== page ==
Overseas Investment Office (OIO) data from July 1, 2019 to June 30 this year has highlighted a flurry of overseas sales with 8298ha of that farmland being planted in trees. The 14,407ha represents 16 farms purchased for forestry conversion.
OIO manager Michael Appleyard said the busiest month for the office had been last September, when nine sales were consented in four weeks.
Alongside the 16 farm purchases, there were 20 existing forest block purchases made over the same period to foreign buyers, amounting to 47,987ha of land.
“The difference between the 14,407ha purchased and the 8298ha that has gone into trees could be explained by some of those farms already having some forestry upon them, subdivision, riparian planting or native plantings already on those properties,” Appleyard said.
Areas experiencing the greatest number of purchases are in the lower North Island, with Gisborne’s consented purchase area including three farms, the same number as Hawke’s Bay and Wellington.
Otago also had three farm conversions, Northland two, and Marlborough and Taranaki had one each.
The lower North Island has reported the greatest level of pushback against farm to forestry conversion in recent months.
Concern over levels of conversion prompted the Government to bring forward by a year a review into the screening of foreign forestry investors.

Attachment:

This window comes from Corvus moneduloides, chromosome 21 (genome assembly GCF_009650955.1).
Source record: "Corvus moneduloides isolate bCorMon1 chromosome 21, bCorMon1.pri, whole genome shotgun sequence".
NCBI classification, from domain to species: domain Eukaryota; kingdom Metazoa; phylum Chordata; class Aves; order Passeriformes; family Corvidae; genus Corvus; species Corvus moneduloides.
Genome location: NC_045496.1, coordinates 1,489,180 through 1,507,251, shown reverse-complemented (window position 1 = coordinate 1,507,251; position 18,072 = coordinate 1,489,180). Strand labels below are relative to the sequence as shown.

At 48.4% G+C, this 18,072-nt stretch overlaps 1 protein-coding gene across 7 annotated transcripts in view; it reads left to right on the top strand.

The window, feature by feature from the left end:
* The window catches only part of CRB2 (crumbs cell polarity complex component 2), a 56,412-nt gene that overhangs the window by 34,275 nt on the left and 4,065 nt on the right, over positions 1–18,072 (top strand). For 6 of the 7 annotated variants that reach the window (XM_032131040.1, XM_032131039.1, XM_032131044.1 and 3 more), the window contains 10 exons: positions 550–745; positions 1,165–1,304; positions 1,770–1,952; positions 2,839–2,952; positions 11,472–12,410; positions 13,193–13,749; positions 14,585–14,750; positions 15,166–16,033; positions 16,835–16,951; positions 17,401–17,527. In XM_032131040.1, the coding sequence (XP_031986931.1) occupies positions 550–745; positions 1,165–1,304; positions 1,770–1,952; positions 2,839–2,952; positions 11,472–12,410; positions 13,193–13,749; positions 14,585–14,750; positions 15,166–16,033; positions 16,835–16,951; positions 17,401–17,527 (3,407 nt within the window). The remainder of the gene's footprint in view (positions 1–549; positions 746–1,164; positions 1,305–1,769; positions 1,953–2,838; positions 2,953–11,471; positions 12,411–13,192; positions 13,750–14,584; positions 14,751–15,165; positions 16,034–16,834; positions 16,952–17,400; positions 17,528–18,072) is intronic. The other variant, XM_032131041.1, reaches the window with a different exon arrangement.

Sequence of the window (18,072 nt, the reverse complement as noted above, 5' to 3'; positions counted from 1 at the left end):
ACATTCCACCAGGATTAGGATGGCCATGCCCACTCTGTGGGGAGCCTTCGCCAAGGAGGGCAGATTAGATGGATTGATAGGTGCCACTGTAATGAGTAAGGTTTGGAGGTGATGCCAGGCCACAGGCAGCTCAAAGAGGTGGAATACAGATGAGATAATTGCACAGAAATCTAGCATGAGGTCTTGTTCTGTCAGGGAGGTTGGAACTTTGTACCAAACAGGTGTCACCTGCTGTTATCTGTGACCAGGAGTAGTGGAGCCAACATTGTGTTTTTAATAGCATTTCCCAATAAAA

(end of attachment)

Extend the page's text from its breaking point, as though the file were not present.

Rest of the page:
Labour has since pledged in the first six months of the next term of government it would curtail conversion of productive land to forestry by requiring a resource consent. Councils will also be given more say on what land can and cannot be sold and used for forestry.
The move has been welcomed by opponents to forestry, including 50 Shades of Green.
Since the lockdown period, Appleyard said the office has reported “steady” interest from foreign investors, at a rate of one to two a month.
This was confirmed by Forest Owners Association president Phil Taylor who said prior to covid-19’s global impact there had been strong interest from both foreign and local investors in forest areas.
The OIO data indicated United Kingdom investors account for the lion’s share of investor interest, with 10 applicants from there, followed by Austria, Germany and Switzerland all accounting for six investors apiece.
Typically those investors were high net worth individuals drawn by the clearer rules around foreign ownership and forestry opportunity.
“We have had a few individuals under the special consent process who have had two to three applications over the course of a year,” he said.
In its latest newsletter the OIO has acknowledged land purchases are a hot topic, but that often farming and forestry are combined activities in the purchase arrangements.
Appleyard said the OIO has been at pains to emphasise the sale of land for forestry is only for trees that are to be harvested, not for long term carbon forest plantings.